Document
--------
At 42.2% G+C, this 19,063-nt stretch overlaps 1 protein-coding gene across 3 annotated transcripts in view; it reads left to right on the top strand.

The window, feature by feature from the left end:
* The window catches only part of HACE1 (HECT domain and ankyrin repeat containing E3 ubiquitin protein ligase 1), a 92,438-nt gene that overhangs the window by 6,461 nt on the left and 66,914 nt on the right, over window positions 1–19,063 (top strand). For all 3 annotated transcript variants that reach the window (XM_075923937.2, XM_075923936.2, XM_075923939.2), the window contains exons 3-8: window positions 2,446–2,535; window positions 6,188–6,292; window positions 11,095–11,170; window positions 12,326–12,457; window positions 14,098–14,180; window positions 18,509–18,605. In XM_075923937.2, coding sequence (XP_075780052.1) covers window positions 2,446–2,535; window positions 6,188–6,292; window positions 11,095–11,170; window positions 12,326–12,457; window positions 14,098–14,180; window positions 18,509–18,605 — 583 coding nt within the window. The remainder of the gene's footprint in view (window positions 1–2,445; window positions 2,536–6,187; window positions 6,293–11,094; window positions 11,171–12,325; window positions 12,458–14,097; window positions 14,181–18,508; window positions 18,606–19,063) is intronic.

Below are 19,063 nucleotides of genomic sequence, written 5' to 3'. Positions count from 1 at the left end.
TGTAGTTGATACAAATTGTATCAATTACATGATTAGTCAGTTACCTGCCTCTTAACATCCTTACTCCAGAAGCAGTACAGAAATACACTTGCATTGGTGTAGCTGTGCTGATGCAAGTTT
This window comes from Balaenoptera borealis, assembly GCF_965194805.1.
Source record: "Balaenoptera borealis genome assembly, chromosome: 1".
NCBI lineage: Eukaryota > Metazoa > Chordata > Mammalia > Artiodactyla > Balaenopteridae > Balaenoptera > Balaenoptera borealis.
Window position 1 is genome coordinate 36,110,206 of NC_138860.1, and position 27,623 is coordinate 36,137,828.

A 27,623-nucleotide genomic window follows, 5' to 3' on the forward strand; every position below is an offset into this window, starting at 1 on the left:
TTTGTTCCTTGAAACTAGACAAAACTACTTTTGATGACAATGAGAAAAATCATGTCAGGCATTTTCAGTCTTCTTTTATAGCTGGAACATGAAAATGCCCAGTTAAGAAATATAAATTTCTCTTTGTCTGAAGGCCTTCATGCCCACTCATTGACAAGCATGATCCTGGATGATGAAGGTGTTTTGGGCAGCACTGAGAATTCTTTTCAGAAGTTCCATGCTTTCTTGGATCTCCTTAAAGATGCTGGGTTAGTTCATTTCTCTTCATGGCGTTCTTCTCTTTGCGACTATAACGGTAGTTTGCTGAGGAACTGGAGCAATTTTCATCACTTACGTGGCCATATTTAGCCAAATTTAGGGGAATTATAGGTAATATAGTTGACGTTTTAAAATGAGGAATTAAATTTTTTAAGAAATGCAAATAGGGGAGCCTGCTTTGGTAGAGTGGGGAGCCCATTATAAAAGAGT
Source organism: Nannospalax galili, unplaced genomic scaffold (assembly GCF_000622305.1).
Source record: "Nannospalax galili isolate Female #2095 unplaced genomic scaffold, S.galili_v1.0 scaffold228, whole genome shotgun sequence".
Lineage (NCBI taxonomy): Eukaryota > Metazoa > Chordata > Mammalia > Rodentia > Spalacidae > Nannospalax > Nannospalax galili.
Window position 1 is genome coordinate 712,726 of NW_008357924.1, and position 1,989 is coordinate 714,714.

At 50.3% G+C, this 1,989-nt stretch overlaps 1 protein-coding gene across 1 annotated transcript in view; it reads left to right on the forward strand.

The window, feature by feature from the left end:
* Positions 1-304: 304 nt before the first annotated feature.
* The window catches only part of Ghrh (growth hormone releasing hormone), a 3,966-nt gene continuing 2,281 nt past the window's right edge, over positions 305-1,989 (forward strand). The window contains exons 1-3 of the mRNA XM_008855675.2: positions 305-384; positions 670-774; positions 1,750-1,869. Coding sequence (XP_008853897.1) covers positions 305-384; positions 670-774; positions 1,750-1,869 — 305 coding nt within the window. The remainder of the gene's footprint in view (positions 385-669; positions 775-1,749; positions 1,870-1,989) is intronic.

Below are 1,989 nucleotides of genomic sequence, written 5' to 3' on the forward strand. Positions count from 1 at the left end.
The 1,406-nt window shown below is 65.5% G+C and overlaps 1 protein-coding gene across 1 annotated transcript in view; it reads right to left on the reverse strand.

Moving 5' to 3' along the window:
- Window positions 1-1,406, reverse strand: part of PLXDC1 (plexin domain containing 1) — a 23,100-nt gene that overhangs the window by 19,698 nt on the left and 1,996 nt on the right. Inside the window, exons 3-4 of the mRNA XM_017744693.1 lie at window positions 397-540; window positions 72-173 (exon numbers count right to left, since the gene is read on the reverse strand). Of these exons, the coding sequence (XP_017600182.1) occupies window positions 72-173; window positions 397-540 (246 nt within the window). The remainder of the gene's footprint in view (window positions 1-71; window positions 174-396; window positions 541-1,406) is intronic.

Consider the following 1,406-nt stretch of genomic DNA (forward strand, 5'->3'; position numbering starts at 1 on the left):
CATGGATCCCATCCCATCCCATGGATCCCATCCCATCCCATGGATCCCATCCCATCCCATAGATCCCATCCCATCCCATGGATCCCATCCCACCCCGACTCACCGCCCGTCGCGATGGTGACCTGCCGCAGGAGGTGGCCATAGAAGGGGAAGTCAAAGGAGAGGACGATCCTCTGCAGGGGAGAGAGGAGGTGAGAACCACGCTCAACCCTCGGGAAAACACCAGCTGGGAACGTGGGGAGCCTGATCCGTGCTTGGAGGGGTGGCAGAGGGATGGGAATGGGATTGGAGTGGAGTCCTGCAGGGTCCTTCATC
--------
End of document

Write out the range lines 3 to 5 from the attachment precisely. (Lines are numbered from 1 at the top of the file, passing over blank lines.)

* The window catches only part of HACE1 (HECT domain and ankyrin repeat containing E3 ubiquitin protein ligase 1), a 92,438-nt gene that overhangs the window by 6,461 nt on the left and 66,914 nt on the right, over window positions 1–19,063 (top strand). For all 3 annotated transcript variants that reach the window (XM_075923937.2, XM_075923936.2, XM_075923939.2), the window contains exons 3-8: window positions 2,446–2,535; window positions 6,188–6,292; window positions 11,095–11,170; window positions 12,326–12,457; window positions 14,098–14,180; window positions 18,509–18,605. In XM_075923937.2, coding sequence (XP_075780052.1) covers window positions 2,446–2,535; window positions 6,188–6,292; window positions 11,095–11,170; window positions 12,326–12,457; window positions 14,098–14,180; window positions 18,509–18,605 — 583 coding nt within the window. The remainder of the gene's footprint in view (window positions 1–2,445; window positions 2,536–6,187; window positions 6,293–11,094; window positions 11,171–12,325; window positions 12,458–14,097; window positions 14,181–18,508; window positions 18,606–19,063) is intronic.

Below are 19,063 nucleotides of genomic sequence, written 5' to 3'. Positions count from 1 at the left end.
TGTAGTTGATACAAATTGTATCAATTACATGATTAGTCAGTTACCTGCCTCTTAACATCCTTACTCCAGAAGCAGTACAGAAATACACTTGCATTGGTGTAGCTGTGCTGATGCAAGTTT